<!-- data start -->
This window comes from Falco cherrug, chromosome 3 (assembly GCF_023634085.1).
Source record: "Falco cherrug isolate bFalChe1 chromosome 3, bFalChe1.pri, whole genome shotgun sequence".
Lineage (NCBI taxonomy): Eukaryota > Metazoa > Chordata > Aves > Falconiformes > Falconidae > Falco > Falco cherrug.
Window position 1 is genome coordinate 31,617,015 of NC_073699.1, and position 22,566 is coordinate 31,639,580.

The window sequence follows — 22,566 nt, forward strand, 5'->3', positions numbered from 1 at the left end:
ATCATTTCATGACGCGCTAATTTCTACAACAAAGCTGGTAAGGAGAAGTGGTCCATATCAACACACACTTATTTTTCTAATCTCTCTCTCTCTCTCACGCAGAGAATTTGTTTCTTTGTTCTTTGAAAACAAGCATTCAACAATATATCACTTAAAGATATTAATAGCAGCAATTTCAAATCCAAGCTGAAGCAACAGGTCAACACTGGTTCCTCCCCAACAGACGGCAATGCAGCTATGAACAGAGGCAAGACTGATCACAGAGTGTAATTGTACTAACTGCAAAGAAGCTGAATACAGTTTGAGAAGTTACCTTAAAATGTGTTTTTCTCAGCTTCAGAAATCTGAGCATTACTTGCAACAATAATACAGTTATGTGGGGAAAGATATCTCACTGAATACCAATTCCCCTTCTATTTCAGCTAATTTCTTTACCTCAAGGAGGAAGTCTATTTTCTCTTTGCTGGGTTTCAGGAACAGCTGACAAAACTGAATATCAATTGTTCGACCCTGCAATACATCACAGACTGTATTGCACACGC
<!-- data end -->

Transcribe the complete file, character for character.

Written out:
This window comes from Falco cherrug, chromosome 3 (assembly GCF_023634085.1).
Source record: "Falco cherrug isolate bFalChe1 chromosome 3, bFalChe1.pri, whole genome shotgun sequence".
Lineage (NCBI taxonomy): Eukaryota > Metazoa > Chordata > Aves > Falconiformes > Falconidae > Falco > Falco cherrug.
Window position 1 is genome coordinate 31,617,015 of NC_073699.1, and position 22,566 is coordinate 31,639,580.

The window sequence follows — 22,566 nt, forward strand, 5'->3', positions numbered from 1 at the left end:
ATCATTTCATGACGCGCTAATTTCTACAACAAAGCTGGTAAGGAGAAGTGGTCCATATCAACACACACTTATTTTTCTAATCTCTCTCTCTCTCTCACGCAGAGAATTTGTTTCTTTGTTCTTTGAAAACAAGCATTCAACAATATATCACTTAAAGATATTAATAGCAGCAATTTCAAATCCAAGCTGAAGCAACAGGTCAACACTGGTTCCTCCCCAACAGACGGCAATGCAGCTATGAACAGAGGCAAGACTGATCACAGAGTGTAATTGTACTAACTGCAAAGAAGCTGAATACAGTTTGAGAAGTTACCTTAAAATGTGTTTTTCTCAGCTTCAGAAATCTGAGCATTACTTGCAACAATAATACAGTTATGTGGGGAAAGATATCTCACTGAATACCAATTCCCCTTCTATTTCAGCTAATTTCTTTACCTCAAGGAGGAAGTCTATTTTCTCTTTGCTGGGTTTCAGGAACAGCTGACAAAACTGAATATCAATTGTTCGACCCTGCAATACATCACAGACTGTATTGCACACGC